The first term is zero because r = -bI2a; the second term is zero because r solves the auxiliary equation. The functions YI = e'" and Y2 = xe'" are linearly independent (see Exercise 62). From Theorem 2 we conclude the following result.

THEOREM 4 If r is the only (repeated) real root to the auxiliary equation ar2 + br + c = 0, then

is the general solution to ay" + by' + cy = o.

EXAMPLE 2 Find the general solution to

y" + 4y' + 4y = o.

Salution The auxiliary equation is

r2+4r+4=0,

which factors into

(7 + 2)2 = o. Thus, r = -2 is a double root. Therefore, the general solution is

Y = cle-2x + C2 xe-2x Case 3: b2 - 4ac < O. In this case the auxiliary equation has two complex roots rl = a + i{3 and r2 = a - i{3, where a and {3 are real numbers and i2 = -1. (These real numbers are a = -bl2a and {3 = Y4ac - b2/2a.) These two complex roots then give rise to two linearly independent solutions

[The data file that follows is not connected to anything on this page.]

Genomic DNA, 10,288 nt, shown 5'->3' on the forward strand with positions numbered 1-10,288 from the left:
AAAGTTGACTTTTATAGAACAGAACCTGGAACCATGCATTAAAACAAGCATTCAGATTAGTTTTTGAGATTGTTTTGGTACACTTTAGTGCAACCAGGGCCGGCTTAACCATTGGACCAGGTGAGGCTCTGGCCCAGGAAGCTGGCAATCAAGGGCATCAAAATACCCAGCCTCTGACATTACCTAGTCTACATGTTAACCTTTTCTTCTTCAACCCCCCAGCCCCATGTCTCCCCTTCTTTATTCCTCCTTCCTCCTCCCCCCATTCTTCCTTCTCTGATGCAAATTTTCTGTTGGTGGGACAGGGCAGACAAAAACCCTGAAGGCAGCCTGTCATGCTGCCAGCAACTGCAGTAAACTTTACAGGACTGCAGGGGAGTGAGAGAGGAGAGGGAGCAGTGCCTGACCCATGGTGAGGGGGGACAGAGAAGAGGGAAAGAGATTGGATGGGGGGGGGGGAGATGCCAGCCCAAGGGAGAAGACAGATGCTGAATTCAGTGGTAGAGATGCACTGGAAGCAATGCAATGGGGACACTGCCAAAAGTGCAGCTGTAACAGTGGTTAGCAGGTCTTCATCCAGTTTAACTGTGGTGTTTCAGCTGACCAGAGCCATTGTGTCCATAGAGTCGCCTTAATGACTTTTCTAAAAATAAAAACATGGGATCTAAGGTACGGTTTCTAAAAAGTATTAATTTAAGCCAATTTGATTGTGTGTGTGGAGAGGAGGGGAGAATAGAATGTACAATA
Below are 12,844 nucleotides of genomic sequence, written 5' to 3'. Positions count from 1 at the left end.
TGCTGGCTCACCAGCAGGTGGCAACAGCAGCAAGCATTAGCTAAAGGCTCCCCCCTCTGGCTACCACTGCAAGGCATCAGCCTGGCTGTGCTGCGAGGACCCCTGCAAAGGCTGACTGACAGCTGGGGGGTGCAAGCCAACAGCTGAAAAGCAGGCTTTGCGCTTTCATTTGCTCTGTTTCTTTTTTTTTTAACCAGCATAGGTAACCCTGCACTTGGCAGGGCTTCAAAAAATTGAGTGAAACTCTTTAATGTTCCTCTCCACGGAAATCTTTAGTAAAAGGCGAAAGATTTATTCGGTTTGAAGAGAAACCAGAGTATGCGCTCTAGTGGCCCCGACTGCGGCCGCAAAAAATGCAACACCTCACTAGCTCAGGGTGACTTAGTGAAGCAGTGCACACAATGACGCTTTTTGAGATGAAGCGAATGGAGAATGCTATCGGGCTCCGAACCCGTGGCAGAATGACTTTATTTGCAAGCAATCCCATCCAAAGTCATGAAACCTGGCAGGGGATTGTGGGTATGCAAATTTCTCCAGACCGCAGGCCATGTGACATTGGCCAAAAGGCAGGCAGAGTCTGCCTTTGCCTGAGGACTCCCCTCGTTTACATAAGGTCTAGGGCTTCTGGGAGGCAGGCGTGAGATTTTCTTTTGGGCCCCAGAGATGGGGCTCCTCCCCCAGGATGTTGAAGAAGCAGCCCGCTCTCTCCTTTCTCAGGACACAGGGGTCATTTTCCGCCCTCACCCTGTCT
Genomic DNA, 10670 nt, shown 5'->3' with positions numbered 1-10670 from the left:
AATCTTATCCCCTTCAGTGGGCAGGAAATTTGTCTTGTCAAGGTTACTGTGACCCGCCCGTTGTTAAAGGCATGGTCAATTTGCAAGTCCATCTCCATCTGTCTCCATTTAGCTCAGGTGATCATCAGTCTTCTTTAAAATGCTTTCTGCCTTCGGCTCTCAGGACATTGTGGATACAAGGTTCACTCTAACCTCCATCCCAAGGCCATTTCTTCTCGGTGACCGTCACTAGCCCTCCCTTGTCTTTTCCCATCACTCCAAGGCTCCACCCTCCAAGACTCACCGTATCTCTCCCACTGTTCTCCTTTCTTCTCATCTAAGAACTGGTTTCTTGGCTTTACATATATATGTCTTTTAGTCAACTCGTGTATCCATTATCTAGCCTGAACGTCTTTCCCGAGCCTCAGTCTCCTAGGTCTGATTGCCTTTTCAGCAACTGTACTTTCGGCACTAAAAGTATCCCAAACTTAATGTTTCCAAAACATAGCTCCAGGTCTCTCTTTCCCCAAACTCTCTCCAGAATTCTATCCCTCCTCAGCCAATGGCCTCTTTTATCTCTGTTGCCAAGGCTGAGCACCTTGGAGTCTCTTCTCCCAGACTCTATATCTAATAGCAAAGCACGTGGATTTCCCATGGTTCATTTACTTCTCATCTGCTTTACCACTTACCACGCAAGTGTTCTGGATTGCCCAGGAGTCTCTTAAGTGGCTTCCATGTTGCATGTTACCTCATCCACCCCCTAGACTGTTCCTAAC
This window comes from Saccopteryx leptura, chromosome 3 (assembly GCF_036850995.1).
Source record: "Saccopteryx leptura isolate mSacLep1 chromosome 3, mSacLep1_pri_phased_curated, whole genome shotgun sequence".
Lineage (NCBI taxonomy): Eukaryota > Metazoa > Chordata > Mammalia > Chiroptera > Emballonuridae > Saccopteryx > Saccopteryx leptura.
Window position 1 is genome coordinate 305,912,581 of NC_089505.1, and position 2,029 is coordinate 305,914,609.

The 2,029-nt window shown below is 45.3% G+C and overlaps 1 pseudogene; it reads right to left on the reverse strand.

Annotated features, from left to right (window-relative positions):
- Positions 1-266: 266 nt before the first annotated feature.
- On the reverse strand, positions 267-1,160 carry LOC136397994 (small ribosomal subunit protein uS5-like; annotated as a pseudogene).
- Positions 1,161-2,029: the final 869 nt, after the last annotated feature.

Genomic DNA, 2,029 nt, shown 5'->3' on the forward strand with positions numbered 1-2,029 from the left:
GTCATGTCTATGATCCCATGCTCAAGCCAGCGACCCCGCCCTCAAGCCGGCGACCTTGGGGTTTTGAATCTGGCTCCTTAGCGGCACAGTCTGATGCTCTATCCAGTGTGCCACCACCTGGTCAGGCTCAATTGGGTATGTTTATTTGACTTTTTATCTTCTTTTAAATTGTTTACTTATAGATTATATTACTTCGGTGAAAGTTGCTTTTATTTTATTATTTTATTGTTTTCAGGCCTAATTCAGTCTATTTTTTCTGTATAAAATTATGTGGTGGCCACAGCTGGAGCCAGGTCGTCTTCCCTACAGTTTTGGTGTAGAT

Yl = e(a+ip)< = eax(cos {3x + i sin {3x) and Y2 = e(a-ip)< = eax(cos {3x - i sin {3x).

(The expressions involving the sine and cosine terms follow from Euler's identity in Sec-tion 9.9.) However, the solutions YI and Y2 are complex valued rather than real valued Nevertheless, because of the superposition principle (Theorem 1), we can obtain from them the two real-valued solutions

I +1 ax Q Y3 = ZYI ZY2 = e cos,...x and _I I _ax."

Y4 - 2i YI - 2i Y2 - e sm ,...x.

The functions Y3 and Y4 are linearly independent (see Exercise 63). From Theorem 2 we conclude the following result.

17.1 Second-Order Linear Equations 17-5

THEOREM 5 If rl = a + if3 and r2 = a - if3 are two complex roots to the auxiliary equation ar2 + br + c = 0, then

y = e""(cI cos f3x + C2Sin f3x)

is the general solution to ay" + by' + cy = o.

EXAMPLE 3 Find the general solution to the differential equation

y" - 4y' + 5y = O.

Solution The auxiliary equation is

r2-4r+5=0.

The roots are the complex parr r = (4 V16 - 20)/2 or rl = 2 + i and r2 = 2 - i. Thus, a = 2 and f3 = 1 give the general solution

Initial Value and Boundary Value Problems